60F with a history of Hepatitis C cirrhosis presents to the ED with acute onset of hematemesis. She is treated immediately with two large bore IVs and her airway is successfully secured with RSI, using Ketamine and Rocuronium. She is treated initially with Protonix and Octreotide as per gastroenterology’s recommendations. She is given Ceftriaxone empirically in the setting of an upper gastrointestinal bleed.
She is resuscitated with blood products to a stable hematocrit, maintains a stable blood pressure, remains fully sedated, is afebrile with no clear source of infection, but continues to be tachycardic as she waits for endoscopy.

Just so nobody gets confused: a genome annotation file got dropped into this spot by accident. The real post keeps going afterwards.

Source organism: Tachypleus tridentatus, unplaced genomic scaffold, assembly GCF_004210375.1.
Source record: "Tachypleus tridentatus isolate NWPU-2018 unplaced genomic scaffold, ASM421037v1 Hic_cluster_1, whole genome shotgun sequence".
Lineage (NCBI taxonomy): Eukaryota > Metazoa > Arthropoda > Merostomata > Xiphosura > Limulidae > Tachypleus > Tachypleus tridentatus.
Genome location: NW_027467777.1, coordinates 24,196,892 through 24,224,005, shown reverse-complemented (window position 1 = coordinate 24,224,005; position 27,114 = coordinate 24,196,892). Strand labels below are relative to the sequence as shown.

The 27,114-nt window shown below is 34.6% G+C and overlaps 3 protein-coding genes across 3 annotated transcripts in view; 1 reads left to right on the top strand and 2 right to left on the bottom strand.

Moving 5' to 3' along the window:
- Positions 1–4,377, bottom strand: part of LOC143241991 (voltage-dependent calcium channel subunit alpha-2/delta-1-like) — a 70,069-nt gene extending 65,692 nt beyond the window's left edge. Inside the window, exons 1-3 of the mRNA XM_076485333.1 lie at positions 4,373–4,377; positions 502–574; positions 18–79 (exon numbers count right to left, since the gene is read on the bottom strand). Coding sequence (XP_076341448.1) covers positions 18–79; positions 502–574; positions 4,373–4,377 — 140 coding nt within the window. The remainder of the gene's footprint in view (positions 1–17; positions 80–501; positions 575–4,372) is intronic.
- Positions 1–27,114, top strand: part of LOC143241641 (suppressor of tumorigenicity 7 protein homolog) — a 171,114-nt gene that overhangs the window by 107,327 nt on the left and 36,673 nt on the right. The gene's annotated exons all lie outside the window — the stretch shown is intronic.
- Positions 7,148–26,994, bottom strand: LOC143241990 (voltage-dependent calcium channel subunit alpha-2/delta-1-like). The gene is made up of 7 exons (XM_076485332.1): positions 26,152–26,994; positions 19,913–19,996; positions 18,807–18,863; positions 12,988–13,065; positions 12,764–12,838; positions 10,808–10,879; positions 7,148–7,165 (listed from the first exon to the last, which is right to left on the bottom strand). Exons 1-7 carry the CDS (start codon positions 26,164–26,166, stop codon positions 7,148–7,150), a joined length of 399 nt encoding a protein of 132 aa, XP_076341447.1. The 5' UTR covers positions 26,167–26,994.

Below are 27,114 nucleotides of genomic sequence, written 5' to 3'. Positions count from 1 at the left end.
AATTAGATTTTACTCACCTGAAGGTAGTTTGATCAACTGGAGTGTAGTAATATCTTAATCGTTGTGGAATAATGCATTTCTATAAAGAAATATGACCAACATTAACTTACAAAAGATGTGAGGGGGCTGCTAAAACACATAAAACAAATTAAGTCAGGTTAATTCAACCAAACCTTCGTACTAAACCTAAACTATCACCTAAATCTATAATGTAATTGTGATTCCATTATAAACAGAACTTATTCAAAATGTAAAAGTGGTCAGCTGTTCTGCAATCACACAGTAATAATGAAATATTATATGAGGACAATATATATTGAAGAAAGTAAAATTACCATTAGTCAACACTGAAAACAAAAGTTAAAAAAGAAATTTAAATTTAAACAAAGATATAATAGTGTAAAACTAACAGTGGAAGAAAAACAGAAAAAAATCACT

What agent caused her persistent tachycardia?
Answer: Ketamine, which is hepatically metabolized, will have a longer half-life in cirrhotic patients, thereby providing sedation and sympathomimetic effects for a longer duration in this subset of patients.
Here are some street names for Ketamine
Special K, Jet, Super Acid, Special LA Coke, KitKat, Vitamin K, HOSS, The Hoos, and tranq